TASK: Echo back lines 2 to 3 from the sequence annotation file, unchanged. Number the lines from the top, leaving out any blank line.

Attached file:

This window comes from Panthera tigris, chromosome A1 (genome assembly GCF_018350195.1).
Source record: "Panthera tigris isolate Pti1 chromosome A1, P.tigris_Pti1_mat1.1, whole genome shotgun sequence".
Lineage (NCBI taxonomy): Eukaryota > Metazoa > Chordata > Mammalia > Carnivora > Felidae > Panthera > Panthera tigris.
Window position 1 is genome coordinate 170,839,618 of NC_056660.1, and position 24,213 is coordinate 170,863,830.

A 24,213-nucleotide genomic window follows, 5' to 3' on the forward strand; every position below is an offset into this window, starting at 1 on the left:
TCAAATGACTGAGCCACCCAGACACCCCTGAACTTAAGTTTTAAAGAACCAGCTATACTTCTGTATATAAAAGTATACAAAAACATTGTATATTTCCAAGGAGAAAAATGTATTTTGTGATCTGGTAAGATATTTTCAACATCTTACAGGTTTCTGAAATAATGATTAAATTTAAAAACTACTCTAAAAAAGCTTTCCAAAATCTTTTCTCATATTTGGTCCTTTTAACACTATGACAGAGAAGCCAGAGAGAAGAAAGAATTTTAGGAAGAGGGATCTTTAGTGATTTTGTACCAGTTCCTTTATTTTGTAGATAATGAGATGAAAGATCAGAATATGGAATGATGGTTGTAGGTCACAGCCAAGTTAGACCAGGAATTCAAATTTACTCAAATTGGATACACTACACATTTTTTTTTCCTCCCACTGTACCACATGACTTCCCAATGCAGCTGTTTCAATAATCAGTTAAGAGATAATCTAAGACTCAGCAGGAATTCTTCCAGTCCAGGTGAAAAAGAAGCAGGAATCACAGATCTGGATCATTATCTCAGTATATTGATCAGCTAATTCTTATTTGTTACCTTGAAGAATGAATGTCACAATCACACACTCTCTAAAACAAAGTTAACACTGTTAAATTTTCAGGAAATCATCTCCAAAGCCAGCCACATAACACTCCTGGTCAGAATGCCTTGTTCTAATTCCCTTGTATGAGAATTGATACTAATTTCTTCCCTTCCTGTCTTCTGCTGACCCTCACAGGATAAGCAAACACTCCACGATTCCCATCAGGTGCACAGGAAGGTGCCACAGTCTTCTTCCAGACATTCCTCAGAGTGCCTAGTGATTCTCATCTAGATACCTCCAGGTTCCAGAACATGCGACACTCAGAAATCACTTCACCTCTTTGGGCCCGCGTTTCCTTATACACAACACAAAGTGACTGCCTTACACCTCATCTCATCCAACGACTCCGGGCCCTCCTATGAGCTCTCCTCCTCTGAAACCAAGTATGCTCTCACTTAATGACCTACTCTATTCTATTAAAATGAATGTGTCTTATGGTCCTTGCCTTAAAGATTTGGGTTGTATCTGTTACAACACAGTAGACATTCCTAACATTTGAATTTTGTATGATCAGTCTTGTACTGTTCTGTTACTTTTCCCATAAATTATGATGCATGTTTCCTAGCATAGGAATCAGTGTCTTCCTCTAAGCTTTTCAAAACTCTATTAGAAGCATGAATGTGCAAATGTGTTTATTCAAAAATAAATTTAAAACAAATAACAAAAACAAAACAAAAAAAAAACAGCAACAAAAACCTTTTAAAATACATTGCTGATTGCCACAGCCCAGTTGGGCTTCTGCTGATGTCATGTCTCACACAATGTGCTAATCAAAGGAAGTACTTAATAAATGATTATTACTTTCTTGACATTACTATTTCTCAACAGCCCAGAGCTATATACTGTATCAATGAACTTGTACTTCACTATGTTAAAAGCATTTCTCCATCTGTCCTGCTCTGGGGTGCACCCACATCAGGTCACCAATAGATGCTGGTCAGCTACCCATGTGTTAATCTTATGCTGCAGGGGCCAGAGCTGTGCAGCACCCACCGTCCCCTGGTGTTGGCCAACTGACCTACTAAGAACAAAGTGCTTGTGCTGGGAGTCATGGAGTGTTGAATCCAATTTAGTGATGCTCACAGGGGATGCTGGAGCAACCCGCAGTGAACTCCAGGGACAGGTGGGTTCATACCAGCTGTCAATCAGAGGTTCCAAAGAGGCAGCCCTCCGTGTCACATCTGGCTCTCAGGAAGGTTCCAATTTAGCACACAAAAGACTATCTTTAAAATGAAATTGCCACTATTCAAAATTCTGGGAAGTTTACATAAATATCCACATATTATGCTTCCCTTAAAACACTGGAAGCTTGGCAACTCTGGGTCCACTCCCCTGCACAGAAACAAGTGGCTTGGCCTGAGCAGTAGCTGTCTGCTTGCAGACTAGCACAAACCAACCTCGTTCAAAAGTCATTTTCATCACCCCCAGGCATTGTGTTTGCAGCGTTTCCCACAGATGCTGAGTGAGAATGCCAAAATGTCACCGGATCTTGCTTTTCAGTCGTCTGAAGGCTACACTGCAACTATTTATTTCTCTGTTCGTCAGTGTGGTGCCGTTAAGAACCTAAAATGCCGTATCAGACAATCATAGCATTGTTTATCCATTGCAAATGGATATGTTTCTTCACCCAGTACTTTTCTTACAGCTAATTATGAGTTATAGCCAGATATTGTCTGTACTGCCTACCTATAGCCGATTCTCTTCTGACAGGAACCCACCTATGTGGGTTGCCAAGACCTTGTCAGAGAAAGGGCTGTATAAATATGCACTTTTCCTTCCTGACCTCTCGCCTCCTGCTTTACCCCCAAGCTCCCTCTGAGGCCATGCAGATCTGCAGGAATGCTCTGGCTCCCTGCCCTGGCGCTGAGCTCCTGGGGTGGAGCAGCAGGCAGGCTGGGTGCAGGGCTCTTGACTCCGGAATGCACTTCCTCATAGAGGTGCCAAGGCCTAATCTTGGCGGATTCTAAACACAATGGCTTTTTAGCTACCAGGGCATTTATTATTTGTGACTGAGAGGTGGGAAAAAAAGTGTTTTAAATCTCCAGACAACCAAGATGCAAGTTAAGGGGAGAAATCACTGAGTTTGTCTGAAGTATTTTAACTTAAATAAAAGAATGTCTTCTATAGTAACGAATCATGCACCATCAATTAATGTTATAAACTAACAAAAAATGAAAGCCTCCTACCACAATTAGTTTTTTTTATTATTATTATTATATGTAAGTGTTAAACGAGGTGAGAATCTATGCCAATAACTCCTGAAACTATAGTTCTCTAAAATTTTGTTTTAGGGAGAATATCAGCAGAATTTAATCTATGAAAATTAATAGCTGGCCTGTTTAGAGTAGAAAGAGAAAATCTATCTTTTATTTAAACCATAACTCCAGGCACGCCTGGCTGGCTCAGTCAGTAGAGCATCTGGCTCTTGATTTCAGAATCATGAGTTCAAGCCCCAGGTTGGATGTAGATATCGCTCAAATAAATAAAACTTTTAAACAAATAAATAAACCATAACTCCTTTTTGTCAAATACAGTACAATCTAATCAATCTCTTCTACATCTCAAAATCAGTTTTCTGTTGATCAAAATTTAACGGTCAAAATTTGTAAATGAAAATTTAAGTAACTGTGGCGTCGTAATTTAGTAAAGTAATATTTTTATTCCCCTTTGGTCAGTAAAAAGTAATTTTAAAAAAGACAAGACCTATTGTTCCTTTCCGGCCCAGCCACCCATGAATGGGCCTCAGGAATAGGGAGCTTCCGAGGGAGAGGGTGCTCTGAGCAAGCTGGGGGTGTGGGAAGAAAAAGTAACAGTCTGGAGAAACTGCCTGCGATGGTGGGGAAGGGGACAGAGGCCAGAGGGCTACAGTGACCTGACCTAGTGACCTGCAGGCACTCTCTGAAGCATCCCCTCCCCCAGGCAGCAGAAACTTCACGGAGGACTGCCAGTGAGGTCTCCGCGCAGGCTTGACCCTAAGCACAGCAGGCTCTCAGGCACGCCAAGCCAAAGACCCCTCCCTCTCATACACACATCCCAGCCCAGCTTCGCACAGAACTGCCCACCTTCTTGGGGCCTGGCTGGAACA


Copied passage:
Source record: "Panthera tigris isolate Pti1 chromosome A1, P.tigris_Pti1_mat1.1, whole genome shotgun sequence".
Lineage (NCBI taxonomy): Eukaryota > Metazoa > Chordata > Mammalia > Carnivora > Felidae > Panthera > Panthera tigris.